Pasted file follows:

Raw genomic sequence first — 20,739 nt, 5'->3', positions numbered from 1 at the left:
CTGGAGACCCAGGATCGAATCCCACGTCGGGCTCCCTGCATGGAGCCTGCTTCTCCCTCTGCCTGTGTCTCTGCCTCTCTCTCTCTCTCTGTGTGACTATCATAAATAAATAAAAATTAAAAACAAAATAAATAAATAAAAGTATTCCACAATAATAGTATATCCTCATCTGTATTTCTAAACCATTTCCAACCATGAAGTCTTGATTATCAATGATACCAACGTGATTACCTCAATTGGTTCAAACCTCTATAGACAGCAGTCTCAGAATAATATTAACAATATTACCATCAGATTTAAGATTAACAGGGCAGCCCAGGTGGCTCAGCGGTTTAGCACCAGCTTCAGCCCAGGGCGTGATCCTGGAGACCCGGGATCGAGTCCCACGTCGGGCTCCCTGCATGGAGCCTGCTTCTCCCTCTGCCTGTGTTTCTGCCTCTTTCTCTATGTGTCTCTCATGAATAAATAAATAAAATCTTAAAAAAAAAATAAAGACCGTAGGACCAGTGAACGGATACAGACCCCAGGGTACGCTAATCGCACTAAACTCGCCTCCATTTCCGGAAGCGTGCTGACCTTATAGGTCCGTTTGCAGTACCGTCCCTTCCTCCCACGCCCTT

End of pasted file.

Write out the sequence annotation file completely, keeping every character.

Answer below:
Raw genomic sequence first — 20,739 nt, 5'->3', positions numbered from 1 at the left:
CTGGAGACCCAGGATCGAATCCCACGTCGGGCTCCCTGCATGGAGCCTGCTTCTCCCTCTGCCTGTGTCTCTGCCTCTCTCTCTCTCTCTGTGTGACTATCATAAATAAATAAAAATTAAAAACAAAATAAATAAATAAAAGTATTCCACAATAATAGTATATCCTCATCTGTATTTCTAAACCATTTCCAACCATGAAGTCTTGATTATCAATGATACCAACGTGATTACCTCAATTGGTTCAAACCTCTATAGACAGCAGTCTCAGAATAATATTAACAATATTACCATCAGATTTAAGATTAACAGGGCAGCCCAGGTGGCTCAGCGGTTTAGCACCAGCTTCAGCCCAGGGCGTGATCCTGGAGACCCGGGATCGAGTCCCACGTCGGGCTCCCTGCATGGAGCCTGCTTCTCCCTCTGCCTGTGTTTCTGCCTCTTTCTCTATGTGTCTCTCATGAATAAATAAATAAAATCTTAAAAAAAAAATAAAGACCGTAGGACCAGTGAACGGATACAGACCCCAGGGTACGCTAATCGCACTAAACTCGCCTCCATTTCCGGAAGCGTGCTGACCTTATAGGTCCGTTTGCAGTACCGTCCCTTCCTCCCACGCCCTT